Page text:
I have just released my second book, Ghost of Lost Eagle, and I am learning that marketing eBooks is vastly different than I expected. Nevertheless, I am determined to be successful.

Now, for the big question. Should I quit my reliable, but unhappy, day-job to invest all my time in marketing and writing. If I do, I will go from a comfortable income to zero. Yes, I can live on savings and investments for a couple years, but the starving artist gig can't last forever.

I plan to make that big decision by the end of the year. What would you do?


  1. I've heard that the litmus test is to get debt-free (except perhaps a mortgage), then put all your full-time job income into the bank for six months. If you can live without touching that money, subsisting entirely on your other incomes, then you're ready to walk away from your job.

    I wouldn't do it just yet, knowing you'll be draining your savings and investments, but that doesn't mean there's no middle ground. What about taking up a full-time job you don't hate?

    Good luck!

    1. Hi Elia,

      I meet some of your conditions...debt free other than mortgage. Own my vehicles, don't live on credit cards, and have decent long term savings. The real problem seems to be lifestyle. To chase my dream means giving up considerable "pleasures" of life, things like going out to dinner, buying nice gifts for others on a whim or not worrying about the cost of gas for travel. Can I do without the extravagances for the privilege of writing full time?

      I am leaning toward selling my business at the end of this year to take the plunge. It's exciting and frightening at the same time.

      Thank you for your thoughts...Dean.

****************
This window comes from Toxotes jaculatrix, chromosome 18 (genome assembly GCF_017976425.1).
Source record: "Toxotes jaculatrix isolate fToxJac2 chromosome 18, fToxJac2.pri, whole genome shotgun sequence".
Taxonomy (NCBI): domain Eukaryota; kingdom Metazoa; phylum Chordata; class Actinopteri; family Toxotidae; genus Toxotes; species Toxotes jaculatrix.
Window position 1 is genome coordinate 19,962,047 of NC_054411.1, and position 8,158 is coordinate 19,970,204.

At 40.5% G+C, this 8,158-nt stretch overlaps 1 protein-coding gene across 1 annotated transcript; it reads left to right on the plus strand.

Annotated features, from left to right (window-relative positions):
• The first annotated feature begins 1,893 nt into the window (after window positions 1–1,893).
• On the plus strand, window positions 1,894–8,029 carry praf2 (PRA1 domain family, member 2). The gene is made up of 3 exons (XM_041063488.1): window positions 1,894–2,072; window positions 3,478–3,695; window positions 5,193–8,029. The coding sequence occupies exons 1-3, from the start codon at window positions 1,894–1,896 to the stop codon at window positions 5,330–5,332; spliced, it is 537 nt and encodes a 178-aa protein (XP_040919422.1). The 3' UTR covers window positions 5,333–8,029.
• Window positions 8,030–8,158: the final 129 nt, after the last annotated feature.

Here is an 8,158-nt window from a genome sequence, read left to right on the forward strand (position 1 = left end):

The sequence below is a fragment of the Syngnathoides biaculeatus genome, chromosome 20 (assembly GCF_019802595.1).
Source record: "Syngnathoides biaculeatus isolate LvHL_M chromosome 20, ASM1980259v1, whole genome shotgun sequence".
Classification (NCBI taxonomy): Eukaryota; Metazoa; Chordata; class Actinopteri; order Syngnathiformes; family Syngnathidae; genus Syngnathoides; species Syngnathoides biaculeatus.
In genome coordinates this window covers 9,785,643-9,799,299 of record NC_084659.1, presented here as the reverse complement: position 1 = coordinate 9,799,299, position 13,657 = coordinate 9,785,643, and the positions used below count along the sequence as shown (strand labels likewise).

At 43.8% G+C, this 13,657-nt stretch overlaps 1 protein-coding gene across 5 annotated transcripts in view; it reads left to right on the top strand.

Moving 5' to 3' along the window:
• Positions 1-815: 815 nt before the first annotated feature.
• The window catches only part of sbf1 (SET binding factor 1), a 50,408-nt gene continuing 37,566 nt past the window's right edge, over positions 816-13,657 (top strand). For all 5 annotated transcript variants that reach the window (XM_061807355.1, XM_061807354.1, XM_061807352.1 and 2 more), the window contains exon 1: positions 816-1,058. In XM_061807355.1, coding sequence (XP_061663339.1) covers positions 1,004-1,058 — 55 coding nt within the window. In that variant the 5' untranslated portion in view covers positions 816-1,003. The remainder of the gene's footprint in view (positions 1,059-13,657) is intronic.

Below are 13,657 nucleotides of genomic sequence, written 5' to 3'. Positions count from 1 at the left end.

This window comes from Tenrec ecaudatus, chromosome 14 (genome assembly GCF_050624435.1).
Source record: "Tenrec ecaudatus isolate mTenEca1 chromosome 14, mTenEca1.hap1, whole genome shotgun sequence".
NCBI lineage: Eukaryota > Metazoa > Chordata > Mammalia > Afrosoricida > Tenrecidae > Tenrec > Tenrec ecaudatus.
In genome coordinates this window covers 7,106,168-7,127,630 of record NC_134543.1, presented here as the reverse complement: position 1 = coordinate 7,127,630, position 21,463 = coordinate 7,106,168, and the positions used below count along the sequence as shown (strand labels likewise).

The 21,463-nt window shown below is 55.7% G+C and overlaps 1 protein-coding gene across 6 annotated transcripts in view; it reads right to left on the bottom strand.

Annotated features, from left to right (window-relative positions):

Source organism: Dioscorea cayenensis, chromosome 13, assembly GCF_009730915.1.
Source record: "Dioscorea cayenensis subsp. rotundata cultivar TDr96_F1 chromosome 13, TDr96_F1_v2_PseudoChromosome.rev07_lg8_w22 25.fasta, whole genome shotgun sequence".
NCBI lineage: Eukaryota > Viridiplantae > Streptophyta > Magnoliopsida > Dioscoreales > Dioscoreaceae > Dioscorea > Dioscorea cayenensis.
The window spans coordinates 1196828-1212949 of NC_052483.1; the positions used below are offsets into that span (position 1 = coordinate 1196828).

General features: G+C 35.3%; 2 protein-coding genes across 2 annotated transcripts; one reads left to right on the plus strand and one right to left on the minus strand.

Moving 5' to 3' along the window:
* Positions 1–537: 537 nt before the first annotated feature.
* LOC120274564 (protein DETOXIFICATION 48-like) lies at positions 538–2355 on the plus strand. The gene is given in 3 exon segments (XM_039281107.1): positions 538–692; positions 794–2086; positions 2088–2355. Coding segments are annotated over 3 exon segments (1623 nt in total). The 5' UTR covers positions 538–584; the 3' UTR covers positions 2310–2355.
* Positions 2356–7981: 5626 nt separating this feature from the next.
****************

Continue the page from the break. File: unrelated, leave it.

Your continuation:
2. I'm at a different spot in my life than you, Dean. I have two daughters, 8 and 15, and do not have enough years in to retire, nor the savings required to make it that far with what I feel are obligations/responsibilities to support my daughters and wife.

    Whatever choice you end up making, I'm confident it will be the correct one.

    1. Terry,

      Family is why I stuck it out in a business I hated all these years. I love my family, so I suppressed my angst and kept pulling the plow. I would do it again for them without hesitation. Now, after all my family are grown and successful in their own lives, I have the opportunity to change my circumstances. It will mean a change from a comfortable lifestyle to one with financial limitations, at least in the short term. How long? Ahhh...that is the big question. One or two years, no problem. Indefinite "starving artist," I don't think so. Therein lies the rub. How long will it take me to generate adequate revenue from writing? Am I confident? I would like to answer, "yes," but the mere fact that I am wrestling with this decision suggests that I am not quite as confident as I thought I was...LOL

      Thank you for your comments...Dean.